My new role as president of the Mayo Clinic Platform began officially on January 1. I was selected for the role in late November and volunteered time in December to better understand the technology, people and processes of Mayo Clinic. What will I do in my first weeks at Mayo?
Listen to my colleagues, customers, and staff.
I learned a valuable lesson in 1998 when I first became a CIO. I was seeing patients on a 2 p.m. to 2 a.m. ED shift when my Motorola flip phone rang at midnight. The conversation went something like this.
Caller: “Hi, this is Jim.”
Me: “Jim who?”
Caller: “Jim, the CEO of hospitals.”
Me: “Of course, how can I help?”
Caller: “I’ve selected you as the next CIO and you start at 8 a.m. tomorrow. We’ll figure the rest out later.”
At 8 a.m., I met with three advisors/mentors who agreed to guide me on my CIO journey: Professor F. Warren McFarlan of Harvard Business School, John F. Keane the CEO of Keane Inc, and Samuel Fleming of Decision Resources Inc.
I explained to them that I’d thought about the IT path forward (for 1998) overnight and we should immediately devote 100 percent of IT resources to embracing the web for all applications and operations. They looked at me and advised that if I simply told colleagues, customers and staff what I thought they needed, I would have failed change management 101. Instead, I needed to follow the wisdom of John Kotter and build a guiding coalition empowered by a sense of urgency to change.
For the next few weeks, I held listening sessions — over 300 of them. My mentors were right. Listening, communicating, and serving the organization based on convening/informal authority was much more potent than using formal authority to command and control.
At Mayo Clinic, I had more than 50 meetings before I started. I met with key Mayo partners in industry. I’ve had days that started at 6 a.m. and ended at 10 p.m. And I’ve just scratched the surface in my understanding of possible futures.
In my upcoming meetings, I will try to answer 5 questions:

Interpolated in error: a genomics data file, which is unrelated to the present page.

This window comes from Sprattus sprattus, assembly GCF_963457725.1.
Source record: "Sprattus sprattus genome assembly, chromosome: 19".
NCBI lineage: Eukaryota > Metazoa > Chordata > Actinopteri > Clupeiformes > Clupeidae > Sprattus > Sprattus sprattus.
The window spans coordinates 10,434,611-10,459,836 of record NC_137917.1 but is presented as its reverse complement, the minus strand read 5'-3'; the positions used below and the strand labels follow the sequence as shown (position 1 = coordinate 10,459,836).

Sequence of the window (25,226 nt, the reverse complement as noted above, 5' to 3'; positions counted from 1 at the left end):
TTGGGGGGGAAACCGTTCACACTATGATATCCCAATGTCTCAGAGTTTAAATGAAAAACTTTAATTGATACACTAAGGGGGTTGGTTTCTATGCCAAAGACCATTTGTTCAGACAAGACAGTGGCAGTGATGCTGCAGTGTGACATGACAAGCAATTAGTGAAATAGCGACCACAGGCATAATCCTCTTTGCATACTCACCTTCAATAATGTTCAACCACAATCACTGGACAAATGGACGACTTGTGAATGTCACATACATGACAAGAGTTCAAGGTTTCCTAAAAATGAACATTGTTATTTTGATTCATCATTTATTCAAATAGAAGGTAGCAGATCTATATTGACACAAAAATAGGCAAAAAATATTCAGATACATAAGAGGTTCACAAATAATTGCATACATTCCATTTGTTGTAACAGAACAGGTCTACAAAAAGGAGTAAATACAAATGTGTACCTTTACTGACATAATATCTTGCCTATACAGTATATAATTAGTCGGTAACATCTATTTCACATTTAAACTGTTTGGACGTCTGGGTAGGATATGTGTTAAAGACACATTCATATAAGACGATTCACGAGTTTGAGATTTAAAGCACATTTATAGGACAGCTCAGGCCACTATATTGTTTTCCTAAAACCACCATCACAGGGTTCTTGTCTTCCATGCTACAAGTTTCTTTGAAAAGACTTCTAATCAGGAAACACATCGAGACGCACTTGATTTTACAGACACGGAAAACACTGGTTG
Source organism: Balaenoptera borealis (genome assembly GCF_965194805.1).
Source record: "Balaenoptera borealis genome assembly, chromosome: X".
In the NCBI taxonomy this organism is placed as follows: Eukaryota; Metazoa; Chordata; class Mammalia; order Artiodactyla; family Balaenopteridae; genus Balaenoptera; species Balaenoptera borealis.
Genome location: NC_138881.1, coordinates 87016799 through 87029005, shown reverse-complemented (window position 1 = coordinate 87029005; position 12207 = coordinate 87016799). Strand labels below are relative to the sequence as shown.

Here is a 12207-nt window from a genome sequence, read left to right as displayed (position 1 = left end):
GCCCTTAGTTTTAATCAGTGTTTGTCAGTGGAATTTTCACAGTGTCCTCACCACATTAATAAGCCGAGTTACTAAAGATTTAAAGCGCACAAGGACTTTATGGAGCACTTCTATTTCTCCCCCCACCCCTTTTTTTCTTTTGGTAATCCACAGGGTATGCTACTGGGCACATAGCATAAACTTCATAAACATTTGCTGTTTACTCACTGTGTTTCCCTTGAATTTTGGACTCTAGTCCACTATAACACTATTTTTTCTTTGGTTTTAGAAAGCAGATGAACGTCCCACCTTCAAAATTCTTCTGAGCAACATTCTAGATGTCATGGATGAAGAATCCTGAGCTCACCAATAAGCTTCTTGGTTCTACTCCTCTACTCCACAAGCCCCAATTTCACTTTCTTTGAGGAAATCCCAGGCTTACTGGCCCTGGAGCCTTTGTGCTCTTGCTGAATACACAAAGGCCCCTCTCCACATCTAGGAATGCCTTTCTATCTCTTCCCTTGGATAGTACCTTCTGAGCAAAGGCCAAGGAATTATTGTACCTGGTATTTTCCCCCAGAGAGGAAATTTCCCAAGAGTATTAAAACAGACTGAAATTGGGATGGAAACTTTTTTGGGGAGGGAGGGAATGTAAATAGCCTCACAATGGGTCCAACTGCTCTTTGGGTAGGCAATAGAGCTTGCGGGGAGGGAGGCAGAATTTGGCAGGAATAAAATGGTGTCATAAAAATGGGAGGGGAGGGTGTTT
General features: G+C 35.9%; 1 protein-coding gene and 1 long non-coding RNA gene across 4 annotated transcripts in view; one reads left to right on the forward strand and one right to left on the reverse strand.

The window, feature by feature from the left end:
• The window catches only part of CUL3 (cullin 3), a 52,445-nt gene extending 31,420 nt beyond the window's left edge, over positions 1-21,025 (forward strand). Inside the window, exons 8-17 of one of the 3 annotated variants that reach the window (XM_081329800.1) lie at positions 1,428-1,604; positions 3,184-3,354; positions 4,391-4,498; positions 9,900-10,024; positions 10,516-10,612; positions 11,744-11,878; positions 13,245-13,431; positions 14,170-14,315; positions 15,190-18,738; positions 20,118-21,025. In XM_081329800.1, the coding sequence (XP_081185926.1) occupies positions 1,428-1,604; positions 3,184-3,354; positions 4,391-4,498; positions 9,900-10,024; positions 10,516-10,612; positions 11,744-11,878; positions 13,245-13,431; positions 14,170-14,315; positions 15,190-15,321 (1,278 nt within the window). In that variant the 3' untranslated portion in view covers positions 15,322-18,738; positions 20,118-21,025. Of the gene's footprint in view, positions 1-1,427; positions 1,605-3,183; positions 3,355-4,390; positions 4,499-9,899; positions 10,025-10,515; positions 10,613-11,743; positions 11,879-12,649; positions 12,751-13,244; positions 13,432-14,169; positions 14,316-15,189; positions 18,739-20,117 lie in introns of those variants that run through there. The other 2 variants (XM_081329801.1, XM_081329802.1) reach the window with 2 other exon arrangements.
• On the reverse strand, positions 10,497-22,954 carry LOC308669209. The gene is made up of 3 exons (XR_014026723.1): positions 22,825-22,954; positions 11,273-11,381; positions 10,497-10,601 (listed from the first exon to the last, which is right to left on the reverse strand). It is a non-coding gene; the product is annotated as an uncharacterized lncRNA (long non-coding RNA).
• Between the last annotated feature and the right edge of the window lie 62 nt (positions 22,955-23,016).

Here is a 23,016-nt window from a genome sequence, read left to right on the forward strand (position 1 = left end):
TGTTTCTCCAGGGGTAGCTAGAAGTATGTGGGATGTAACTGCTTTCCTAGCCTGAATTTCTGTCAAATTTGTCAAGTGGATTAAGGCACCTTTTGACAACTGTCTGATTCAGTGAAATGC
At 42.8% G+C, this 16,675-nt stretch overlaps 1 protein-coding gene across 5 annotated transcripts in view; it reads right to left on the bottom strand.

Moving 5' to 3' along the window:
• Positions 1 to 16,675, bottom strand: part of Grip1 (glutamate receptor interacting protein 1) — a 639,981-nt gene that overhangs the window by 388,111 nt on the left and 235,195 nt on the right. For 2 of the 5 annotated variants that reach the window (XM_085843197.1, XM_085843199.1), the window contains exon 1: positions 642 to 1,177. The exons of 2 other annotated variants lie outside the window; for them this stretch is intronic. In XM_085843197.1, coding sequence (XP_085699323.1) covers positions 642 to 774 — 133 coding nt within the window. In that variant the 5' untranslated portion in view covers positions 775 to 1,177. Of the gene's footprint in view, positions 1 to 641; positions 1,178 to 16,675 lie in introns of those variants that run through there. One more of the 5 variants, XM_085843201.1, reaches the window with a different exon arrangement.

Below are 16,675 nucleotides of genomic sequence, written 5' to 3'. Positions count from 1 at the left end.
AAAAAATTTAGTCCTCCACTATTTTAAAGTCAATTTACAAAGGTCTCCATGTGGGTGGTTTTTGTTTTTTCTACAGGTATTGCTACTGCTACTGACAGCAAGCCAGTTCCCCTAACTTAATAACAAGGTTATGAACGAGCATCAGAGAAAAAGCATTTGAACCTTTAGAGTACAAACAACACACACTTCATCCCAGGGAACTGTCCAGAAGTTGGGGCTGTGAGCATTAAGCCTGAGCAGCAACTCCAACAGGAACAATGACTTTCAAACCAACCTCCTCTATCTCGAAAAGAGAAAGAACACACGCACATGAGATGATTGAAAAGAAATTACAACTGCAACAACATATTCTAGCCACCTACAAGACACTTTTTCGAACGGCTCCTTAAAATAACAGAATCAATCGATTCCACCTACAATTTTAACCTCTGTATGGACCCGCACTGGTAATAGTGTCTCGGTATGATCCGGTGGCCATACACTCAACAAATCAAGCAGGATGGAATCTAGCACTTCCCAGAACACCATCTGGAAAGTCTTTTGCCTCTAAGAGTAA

- What unique assets (intellectual property, technology, people, etc.) does Mayo Clinic have?
- If the Mayo Clinic Platform were to offer service lines of capabilities, what should they be and who are the intended users?
- What economic models are most appropriate to ensure these service lines are sustainable – subscription, licensing, equity growth?
- What are the barriers and enablers to creating these service lines?
- Are there existing projects that should be halted or de-prioritized?
It’s becoming clear to me in my conversations thus far that Mayo Clinic has an extraordinary foundation upon which the Mayo Clinic Platform can be built. It includes the following:
- 30 Petabytes of clinical data
- A large collection of genomes, biological samples and pathology slides
- Numerous state of the art machine learning algorithms
- Faculty expertise
- Access to capital
- A strategic partnership with Google
- Co-development relationships with startups
- A network of affiliates that provide diverse data sources and can serve as pilot sites
- Research in collaboration with established tech companies
- A very strong business development/licensing group
- The reputation of Mayo Clinic
- Connections to innovators worldwide (Mayo opens many doors)
After the next several weeks of listening, we’ll widely communicate a small number of initial service lines that build on this foundation and projects already in progress. Remarkable pre-work has been done by Dr. Clark Otley, chief medical officer, who is my partner and who served as interim president of Mayo Clinic Platform, as well as our Business Development colleagues, James Rogers, Emily Wampfler, Maneesh Goyal, Andrew Danielsen, and Eric Harnisch. At the recent JP Morgan conference, we were able to announce some of our first partnerships and strategies.
The next year will be a great journey, collaboratively defining the mission, vision, and values of the Platform effort, and ensuring our products and services are well aligned with the goals of Mayo Clinic and the needs of many internal/external stakeholders, all while keeping patients first.